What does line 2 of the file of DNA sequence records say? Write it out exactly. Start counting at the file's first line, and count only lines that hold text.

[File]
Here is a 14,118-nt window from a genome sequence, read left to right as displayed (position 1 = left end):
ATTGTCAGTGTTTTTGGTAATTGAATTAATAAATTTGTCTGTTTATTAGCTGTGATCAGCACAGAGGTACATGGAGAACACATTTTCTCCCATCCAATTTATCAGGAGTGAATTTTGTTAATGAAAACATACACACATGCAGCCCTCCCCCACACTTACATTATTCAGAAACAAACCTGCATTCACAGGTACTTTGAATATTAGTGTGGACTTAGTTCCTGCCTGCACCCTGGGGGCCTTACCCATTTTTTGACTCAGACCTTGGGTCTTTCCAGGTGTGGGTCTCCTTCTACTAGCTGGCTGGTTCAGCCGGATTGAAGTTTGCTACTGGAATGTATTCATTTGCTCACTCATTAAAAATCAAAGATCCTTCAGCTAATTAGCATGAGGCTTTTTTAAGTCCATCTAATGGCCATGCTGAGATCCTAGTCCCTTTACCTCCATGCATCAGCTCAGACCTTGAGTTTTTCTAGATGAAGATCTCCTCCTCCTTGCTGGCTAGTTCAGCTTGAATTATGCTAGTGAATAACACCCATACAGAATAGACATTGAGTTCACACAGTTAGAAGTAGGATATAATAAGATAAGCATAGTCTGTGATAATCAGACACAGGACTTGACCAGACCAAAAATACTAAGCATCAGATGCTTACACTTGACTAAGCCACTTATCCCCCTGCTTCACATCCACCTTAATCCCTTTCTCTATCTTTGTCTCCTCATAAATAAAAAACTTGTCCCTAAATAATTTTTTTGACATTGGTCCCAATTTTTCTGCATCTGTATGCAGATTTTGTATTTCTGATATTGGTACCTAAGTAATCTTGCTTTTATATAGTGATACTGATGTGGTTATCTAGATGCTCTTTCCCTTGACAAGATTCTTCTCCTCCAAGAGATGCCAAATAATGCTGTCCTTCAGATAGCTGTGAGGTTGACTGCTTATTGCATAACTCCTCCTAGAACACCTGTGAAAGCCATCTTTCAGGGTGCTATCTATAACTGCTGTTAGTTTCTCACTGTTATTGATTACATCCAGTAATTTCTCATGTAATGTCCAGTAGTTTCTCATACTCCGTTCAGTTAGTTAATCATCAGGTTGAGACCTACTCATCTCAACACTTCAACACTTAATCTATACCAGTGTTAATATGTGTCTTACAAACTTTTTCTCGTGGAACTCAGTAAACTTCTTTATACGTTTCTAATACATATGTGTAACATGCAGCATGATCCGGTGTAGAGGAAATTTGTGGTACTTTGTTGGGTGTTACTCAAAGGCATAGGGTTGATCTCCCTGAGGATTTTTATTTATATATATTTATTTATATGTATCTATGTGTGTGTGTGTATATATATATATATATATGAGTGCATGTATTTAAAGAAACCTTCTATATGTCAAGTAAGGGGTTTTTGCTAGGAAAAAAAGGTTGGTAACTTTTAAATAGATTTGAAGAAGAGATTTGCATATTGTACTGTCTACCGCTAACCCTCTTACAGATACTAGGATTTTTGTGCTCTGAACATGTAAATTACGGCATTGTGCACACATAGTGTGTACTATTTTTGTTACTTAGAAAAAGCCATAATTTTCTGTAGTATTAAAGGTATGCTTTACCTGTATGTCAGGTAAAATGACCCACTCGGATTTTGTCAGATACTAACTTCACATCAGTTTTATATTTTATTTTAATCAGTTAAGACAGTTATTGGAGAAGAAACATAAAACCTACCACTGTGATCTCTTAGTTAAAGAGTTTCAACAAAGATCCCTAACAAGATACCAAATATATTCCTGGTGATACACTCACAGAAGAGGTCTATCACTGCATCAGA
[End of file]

ATTGTCAGTGTTTTTGGTAATTGAATTAATAAATTTGTCTGTTTATTAGCTGTGATCAGCACAGAGGTACATGGAGAACACATTTTCTCCCATCCAATTTATCAGGAGTGAATTTTGTTAATGAAAACATACACACATGCAGCCCTCCCCCACACTTACATTATTCAGAAACAAACCTGCATTCACAGGTACTTTGAATATTAGTGTGGACTTAGTTCCTGCCTGCACCCTGGGGGCCTTACCCATTTTTTGACTCAGACCTTGGGTCTTTCCAGGTGTGGGTCTCCTTCTACTAGCTGGCTGGTTCAGCCGGATTGAAGTTTGCTACTGGAATGTATTCATTTGCTCACTCATTAAAAATCAAAGATCCTTCAGCTAATTAGCATGAGGCTTTTTTAAGTCCATCTAATGGCCATGCTGAGATCCTAGTCCCTTTACCTCCATGCATCAGCTCAGACCTTGAGTTTTTCTAGATGAAGATCTCCTCCTCCTTGCTGGCTAGTTCAGCTTGAATTATGCTAGTGAATAACACCCATACAGAATAGACATTGAGTTCACACAGTTAGAAGTAGGATATAATAAGATAAGCATAGTCTGTGATAATCAGACACAGGACTTGACCAGACCAAAAATACTAAGCATCAGATGCTTACACTTGACTAAGCCACTTATCCCCCTGCTTCACATCCACCTTAATCCCTTTCTCTATCTTTGTCTCCTCATAAATAAAAAACTTGTCCCTAAATAATTTTTTTGACATTGGTCCCAATTTTTCTGCATCTGTATGCAGATTTTGTATTTCTGATATTGGTACCTAAGTAATCTTGCTTTTATATAGTGATACTGATGTGGTTATCTAGATGCTCTTTCCCTTGACAAGATTCTTCTCCTCCAAGAGATGCCAAATAATGCTGTCCTTCAGATAGCTGTGAGGTTGACTGCTTATTGCATAACTCCTCCTAGAACACCTGTGAAAGCCATCTTTCAGGGTGCTATCTATAACTGCTGTTAGTTTCTCACTGTTATTGATTACATCCAGTAATTTCTCATGTAATGTCCAGTAGTTTCTCATACTCCGTTCAGTTAGTTAATCATCAGGTTGAGACCTACTCATCTCAACACTTCAACACTTAATCTATACCAGTGTTAATATGTGTCTTACAAACTTTTTCTCGTGGAACTCAGTAAACTTCTTTATACGTTTCTAATACATATGTGTAACATGCAGCATGATCCGGTGTAGAGGAAATTTGTGGTACTTTGTTGGGTGTTACTCAAAGGCATAGGGTTGATCTCCCTGAGGATTTTTATTTATATATATTTATTTATATGTATCTATGTGTGTGTGTGTATATATATATATATATATGAGTGCATGTATTTAAAGAAACCTTCTATATGTCAAGTAAGGGGTTTTTGCTAGGAAAAAAAGGTTGGTAACTTTTAAATAGATTTGAAGAAGAGATTTGCATATTGTACTGTCTACCGCTAACCCTCTTACAGATACTAGGATTTTTGTGCTCTGAACATGTAAATTACGGCATTGTGCACACATAGTGTGTACTATTTTTGTTACTTAGAAAAAGCCATAATTTTCTGTAGTATTAAAGGTATGCTTTACCTGTATGTCAGGTAAAATGACCCACTCGGATTTTGTCAGATACTAACTTCACATCAGTTTTATATTTTATTTTAATCAGTTAAGACAGTTATTGGAGAAGAAACATAAAACCTACCACTGTGATCTCTTAGTTAAAGAGTTTCAACAAAGATCCCTAACAAGATACCAAATATATTCCTGGTGATACACTCACAGAAGAGGTCTATCACTGCATCAGA